China’s yuan rose to its strongest level since the end of 1993 on speculation the central bank will permit more appreciation next year to help curb inflation.
The People’s Bank of China set the reference rate at the highest level since ending a dollar peg in July 2005, after the Financial News cited a central bank official as saying appreciation has helped Chinese companies lower the cost of imported goods and improve competitiveness. The 3.1 percent yuan gain from June 19 to Dec. 29 will lower inflation by about 1.04 percentage points, Sheng Songcheng, head of the PBOC’s statistics and analysis department, said in a speech published by the newspaper.
“Policy makers have recognized the usefulness of appreciation as a tool to ease inflation,” said David Cohen, an economist at Action Economics Ltd. in Singapore. “There will be some pressure from global commodity prices next year as the global recovery continues.”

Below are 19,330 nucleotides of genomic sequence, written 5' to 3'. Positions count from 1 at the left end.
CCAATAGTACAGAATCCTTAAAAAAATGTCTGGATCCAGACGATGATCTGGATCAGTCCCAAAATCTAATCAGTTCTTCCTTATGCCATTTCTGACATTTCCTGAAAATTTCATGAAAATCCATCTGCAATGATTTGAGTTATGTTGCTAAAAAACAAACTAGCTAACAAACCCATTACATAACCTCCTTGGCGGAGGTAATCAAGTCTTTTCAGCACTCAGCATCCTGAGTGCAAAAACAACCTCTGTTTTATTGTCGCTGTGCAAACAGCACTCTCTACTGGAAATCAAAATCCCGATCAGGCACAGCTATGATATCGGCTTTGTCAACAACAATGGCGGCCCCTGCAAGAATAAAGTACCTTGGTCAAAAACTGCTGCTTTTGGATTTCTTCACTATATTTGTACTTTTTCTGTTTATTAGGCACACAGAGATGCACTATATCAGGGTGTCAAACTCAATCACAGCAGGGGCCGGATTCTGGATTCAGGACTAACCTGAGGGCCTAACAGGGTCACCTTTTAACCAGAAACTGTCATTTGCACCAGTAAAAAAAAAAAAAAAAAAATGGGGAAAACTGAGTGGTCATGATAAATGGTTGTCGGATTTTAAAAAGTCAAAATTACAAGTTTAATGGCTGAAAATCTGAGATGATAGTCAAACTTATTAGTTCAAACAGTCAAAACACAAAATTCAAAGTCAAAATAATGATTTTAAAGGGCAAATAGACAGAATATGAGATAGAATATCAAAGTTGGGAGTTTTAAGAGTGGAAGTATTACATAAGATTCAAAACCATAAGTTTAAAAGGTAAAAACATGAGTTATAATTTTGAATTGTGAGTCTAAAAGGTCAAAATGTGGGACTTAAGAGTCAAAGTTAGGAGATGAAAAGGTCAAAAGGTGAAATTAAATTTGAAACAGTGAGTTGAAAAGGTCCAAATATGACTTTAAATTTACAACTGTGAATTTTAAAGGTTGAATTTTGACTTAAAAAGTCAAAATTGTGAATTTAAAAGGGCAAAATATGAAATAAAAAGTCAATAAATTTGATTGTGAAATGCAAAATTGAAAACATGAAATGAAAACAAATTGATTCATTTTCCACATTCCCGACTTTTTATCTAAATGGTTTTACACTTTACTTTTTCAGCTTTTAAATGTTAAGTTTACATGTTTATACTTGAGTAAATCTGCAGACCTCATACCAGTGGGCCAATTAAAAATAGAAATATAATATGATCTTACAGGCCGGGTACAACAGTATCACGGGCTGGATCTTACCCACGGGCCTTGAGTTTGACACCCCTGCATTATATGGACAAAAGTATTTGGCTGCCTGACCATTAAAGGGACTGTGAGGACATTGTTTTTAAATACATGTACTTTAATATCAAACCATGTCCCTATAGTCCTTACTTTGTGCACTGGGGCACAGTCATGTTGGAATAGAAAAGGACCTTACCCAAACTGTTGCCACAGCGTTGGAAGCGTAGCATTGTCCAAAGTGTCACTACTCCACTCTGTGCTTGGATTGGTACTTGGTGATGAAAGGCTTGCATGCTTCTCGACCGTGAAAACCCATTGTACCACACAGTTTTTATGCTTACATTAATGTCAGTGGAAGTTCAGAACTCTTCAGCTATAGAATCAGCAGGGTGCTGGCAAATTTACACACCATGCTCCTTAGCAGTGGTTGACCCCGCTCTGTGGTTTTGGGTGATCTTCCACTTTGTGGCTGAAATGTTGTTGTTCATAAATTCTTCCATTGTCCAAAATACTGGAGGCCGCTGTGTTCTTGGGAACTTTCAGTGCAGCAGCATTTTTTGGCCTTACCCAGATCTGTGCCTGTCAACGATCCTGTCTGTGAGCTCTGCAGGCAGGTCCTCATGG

The yuan climbed 0.31 percent to 6.6008 per dollar as of the 4:30 p.m. close in Shanghai, the biggest gain since Nov. 9, according to the China Foreign Exchange Trade System. It touched 6.6000, the strongest level since China unified official and market exchange rates at the end of 1993. Cohen said the currency will rise 6 percent next year.
Twelve-month non-deliverable forwards climbed 0.29 percent to 6.4587, reflecting bets the currency will strengthen 2.2 percent in a year, according to data compiled by Bloomberg.
The central bank set its daily reference rate at 6.6229 per dollar, compared with 6.6247 yesterday. The yuan is allowed to trade by up to 0.5 percent either side of the so-called central parity rate. The U.S. Dollar Index, a gauge of the greenback’s strength, slid to the lowest in almost two weeks.
China’s consumer prices climbed 5.1 percent from a year earlier in November, the biggest gain in 28 months, the statistics bureau said on Dec. 11. Cohen said inflation will accelerate to 5 percent for the whole of next year.
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